This article examines how COVID-19 has impacted Nepalese migrants’ vulnerability and the actions they have taken to adapt to the situation. It investigates the problems created by COVID-19 from a disaster-risk management approach, the preparatory measures taken to deal with the disaster, and efforts by state and non-state actors in migrants’ rescue, relief, and reintegration into society. Marginal migrants, including unskilled workers, women, undocumented individuals, have been most affected by the pandemic, something which was also overlooked by government policies. The study shows that because government subsidies for migrants were too meagre and came too late, migrants have started going back abroad, despite COVID-19 risks. Furthermore, the study reveals that Nepalese migrants’ vulnerability depends on their levels of education, skills, gender, and legal status. In the light of these findings, the Nepal government needs a stronger institutional structure to help migrants navigate transnational spaces.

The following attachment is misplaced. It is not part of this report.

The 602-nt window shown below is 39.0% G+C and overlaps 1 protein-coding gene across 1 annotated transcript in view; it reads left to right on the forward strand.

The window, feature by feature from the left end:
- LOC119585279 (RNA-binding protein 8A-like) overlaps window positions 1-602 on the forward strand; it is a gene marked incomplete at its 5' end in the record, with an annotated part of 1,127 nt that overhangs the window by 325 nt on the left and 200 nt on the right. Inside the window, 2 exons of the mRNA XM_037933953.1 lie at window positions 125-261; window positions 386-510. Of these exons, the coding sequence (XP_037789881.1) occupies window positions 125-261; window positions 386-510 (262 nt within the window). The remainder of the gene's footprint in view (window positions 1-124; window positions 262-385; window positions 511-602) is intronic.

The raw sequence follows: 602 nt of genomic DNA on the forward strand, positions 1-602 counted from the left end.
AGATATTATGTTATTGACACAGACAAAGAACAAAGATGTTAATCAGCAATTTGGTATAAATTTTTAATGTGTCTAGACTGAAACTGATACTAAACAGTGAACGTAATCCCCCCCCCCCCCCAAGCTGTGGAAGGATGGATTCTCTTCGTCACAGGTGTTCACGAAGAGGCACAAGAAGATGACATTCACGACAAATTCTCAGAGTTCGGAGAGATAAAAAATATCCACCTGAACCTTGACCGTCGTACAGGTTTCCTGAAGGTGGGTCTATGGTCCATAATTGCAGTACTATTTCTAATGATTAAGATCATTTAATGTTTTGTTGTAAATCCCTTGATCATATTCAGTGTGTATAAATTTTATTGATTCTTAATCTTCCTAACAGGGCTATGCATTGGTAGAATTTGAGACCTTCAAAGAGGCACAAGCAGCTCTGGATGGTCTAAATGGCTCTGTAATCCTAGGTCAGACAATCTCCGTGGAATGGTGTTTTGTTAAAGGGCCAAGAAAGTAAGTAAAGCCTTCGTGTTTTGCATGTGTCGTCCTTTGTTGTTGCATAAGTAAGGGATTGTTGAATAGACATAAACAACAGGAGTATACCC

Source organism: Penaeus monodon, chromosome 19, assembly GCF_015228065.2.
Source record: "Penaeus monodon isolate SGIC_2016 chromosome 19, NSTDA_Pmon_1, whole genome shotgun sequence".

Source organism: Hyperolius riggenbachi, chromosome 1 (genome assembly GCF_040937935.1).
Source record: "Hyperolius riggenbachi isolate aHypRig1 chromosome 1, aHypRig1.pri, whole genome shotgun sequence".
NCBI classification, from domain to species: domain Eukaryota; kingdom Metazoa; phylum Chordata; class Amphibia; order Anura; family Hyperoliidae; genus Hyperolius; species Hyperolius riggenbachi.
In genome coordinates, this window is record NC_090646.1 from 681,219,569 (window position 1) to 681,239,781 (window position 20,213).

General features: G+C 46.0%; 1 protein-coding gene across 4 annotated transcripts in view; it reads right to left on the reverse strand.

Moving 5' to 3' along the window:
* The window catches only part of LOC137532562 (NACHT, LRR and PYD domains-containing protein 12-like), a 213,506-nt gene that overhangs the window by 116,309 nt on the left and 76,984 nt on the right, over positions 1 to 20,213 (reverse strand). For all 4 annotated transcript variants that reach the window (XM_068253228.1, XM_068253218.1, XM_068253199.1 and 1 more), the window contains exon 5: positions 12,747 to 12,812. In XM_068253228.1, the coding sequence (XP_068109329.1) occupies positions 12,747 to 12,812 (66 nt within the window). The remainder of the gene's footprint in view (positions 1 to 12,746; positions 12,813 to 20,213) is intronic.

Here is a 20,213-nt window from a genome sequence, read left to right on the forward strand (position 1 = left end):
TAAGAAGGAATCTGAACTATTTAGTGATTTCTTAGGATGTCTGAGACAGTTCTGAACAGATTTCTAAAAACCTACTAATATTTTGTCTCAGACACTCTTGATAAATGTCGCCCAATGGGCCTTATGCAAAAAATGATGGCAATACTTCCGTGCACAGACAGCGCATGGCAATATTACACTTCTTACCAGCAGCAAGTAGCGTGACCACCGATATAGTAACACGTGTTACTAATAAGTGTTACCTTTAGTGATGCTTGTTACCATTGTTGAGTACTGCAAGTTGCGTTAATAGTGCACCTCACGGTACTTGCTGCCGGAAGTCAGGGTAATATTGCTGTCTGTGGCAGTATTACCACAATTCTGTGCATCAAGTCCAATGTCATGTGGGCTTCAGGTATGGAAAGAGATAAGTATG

Adhikari, J., Bruslé, T., Subedi, M., Rai, M., & Baral, C. (2022). COVID-19’s impact on Nepalese migrants: families. Vulnerability, coping strategies, and the role of state and non-state actors. Critical Asian Studies. DOI:10.1080/14672715.2022.2076707
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